The November 1962 issue I’m currently working on has a ton of recipes (17 if my memory serves) but they’re mostly for Thanksgiving or Turkey leftovers. I don’t have turkey leftovers yet obviously, but there was a spiced apple recipe and I decided to try it. My family loves apples. I usually buy 2 bushels every fall to get us through the winter. They love to seem them baked or stewed on the dinner table, or as a dessert. 
The magazine suggests it as a garnish for the turkey platter and I figured I’d do a test run. The clove and warmth of it could possibly help this cold I’m fighting, which is why I’ve been a bit quiet around here, and also if it was good I could do it as a side dish on T-Day. 
It was a pretty simple recipe. Make a syrup, and include brown sugar and clove; halve apples and cut out the core; fill that core hole with raisins; place in a pan; cover with syrup; bake and baste occasionally. Simple. The syrup was delightfully zesty, especially because I may have used too much clove. Once I skimmed the recipe I didn’t actuallypay attention to how much clove it said to use, and it turns out the new brand of spice I bought had surprisingly large holes in the lid.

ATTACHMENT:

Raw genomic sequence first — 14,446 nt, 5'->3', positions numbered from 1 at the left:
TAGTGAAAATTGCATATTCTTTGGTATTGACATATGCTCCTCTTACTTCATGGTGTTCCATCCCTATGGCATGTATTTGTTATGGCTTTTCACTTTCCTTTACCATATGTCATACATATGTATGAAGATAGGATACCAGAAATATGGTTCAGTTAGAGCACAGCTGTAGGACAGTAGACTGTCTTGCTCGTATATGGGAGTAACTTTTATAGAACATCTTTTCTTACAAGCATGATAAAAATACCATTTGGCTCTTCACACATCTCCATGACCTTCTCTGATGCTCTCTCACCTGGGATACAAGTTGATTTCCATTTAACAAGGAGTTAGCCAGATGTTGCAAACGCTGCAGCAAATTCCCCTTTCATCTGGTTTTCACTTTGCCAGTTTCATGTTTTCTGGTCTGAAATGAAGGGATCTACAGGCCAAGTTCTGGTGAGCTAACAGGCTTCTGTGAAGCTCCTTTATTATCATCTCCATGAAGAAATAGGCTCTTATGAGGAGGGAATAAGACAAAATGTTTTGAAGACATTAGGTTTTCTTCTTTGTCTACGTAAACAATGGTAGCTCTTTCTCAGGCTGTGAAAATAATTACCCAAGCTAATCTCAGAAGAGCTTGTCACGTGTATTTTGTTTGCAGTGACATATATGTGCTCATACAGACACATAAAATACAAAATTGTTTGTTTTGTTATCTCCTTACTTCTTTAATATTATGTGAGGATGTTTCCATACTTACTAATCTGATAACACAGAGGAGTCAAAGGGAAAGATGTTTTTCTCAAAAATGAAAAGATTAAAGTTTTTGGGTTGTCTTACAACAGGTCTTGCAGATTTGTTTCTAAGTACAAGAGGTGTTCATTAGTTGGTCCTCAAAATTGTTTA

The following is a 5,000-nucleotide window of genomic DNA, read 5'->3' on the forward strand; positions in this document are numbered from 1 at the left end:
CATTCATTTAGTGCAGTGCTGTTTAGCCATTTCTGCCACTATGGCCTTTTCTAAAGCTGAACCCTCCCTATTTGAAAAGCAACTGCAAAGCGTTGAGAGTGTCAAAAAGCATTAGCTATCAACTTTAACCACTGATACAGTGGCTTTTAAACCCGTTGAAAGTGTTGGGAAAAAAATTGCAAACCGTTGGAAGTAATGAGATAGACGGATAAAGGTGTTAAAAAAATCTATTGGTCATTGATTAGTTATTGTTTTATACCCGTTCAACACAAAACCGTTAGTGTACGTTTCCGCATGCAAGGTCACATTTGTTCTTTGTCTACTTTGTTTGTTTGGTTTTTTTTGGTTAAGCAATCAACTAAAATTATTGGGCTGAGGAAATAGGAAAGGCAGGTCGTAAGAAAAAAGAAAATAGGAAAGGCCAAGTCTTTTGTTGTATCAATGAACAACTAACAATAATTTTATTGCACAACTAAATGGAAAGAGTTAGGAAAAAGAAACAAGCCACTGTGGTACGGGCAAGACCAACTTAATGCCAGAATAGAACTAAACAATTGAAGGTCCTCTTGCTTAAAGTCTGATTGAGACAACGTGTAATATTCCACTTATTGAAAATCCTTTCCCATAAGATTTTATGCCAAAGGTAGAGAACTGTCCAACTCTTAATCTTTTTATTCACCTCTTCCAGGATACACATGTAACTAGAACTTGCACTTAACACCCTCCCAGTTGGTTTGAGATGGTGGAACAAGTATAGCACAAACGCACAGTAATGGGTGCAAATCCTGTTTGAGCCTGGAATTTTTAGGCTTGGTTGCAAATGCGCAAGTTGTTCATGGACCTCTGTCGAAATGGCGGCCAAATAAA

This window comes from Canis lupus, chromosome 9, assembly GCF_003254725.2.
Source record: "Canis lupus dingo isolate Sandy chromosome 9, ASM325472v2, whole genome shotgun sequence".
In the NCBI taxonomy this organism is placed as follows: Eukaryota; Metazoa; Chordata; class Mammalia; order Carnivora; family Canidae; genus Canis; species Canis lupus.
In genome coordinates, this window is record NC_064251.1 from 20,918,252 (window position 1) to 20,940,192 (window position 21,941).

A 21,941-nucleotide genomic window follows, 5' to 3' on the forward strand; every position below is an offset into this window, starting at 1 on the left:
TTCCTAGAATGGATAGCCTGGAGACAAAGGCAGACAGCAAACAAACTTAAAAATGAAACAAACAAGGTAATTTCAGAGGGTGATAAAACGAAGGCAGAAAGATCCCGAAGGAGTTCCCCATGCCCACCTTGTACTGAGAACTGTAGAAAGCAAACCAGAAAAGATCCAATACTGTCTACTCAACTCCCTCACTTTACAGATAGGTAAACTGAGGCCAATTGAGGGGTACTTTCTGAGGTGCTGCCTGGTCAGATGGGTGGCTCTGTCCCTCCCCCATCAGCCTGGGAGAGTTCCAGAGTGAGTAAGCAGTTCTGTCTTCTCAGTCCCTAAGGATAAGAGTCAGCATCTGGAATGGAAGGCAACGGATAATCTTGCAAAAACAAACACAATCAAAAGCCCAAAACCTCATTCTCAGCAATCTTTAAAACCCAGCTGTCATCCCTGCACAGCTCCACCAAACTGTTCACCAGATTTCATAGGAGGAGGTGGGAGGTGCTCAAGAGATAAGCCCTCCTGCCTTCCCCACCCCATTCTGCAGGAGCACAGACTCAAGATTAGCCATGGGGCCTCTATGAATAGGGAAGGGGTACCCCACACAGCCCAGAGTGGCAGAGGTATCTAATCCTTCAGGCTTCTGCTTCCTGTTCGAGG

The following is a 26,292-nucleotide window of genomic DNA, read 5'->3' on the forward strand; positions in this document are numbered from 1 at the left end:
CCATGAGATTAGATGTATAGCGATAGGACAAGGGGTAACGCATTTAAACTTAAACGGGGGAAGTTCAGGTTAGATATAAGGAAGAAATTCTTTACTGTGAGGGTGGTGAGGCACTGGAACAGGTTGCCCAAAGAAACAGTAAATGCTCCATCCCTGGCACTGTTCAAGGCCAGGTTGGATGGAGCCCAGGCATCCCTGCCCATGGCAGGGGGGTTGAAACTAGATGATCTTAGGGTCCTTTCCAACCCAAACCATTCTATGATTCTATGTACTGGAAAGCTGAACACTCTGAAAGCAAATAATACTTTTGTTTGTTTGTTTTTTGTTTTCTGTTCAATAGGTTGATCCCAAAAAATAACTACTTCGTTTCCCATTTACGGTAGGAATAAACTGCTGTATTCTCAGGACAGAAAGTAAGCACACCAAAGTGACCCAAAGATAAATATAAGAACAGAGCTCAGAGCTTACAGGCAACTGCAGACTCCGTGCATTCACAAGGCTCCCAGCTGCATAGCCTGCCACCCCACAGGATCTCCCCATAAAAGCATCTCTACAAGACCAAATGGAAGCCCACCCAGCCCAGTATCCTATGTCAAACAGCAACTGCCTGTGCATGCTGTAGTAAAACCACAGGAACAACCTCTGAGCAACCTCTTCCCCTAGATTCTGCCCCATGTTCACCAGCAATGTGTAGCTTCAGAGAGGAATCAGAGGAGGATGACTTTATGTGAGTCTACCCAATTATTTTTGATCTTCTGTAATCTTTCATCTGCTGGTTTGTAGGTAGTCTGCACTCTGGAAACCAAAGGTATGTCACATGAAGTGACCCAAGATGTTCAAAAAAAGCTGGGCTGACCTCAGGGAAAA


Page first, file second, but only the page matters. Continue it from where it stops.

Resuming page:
They admittedly don’t look like much in the dish. The apples held their shape well, and would work for a garnish. They didn’t turn to mush like I half expected them to. What surprised my whole family was that it really wasn’t very spicy. I made everyone taste the syrup and they said the apples took very little of that spice. Out of the corner of my eye I could see my son drinking the syrup off of his plate. The apples were good, the raisins were good. Perhaps I just didn’t baste enough? It just tasted like apples and raisins. All my family enjoyed them, and said they’d love to see them on the table again, but agreed they just weren’t that same lovely zest that the sauce was. I can see them as a beautiful garnish on a traditional turkey platter, especially with a more traditional red apple. This year we have family coming and will be frying a turkey, so I’ll save the garnish idea for another year. 

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